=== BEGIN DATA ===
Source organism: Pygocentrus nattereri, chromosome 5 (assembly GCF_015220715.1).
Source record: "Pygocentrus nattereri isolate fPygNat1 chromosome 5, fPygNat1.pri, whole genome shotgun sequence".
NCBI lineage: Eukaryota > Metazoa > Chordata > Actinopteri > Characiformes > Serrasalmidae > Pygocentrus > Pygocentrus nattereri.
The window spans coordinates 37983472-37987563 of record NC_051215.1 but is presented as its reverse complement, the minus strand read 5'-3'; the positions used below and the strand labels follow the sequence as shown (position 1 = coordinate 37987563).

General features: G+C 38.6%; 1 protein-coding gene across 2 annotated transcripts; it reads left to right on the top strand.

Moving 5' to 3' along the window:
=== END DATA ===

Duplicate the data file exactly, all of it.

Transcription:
Source organism: Pygocentrus nattereri, chromosome 5 (assembly GCF_015220715.1).
Source record: "Pygocentrus nattereri isolate fPygNat1 chromosome 5, fPygNat1.pri, whole genome shotgun sequence".
NCBI lineage: Eukaryota > Metazoa > Chordata > Actinopteri > Characiformes > Serrasalmidae > Pygocentrus > Pygocentrus nattereri.
The window spans coordinates 37983472-37987563 of record NC_051215.1 but is presented as its reverse complement, the minus strand read 5'-3'; the positions used below and the strand labels follow the sequence as shown (position 1 = coordinate 37987563).

General features: G+C 38.6%; 1 protein-coding gene across 2 annotated transcripts; it reads left to right on the top strand.

Moving 5' to 3' along the window: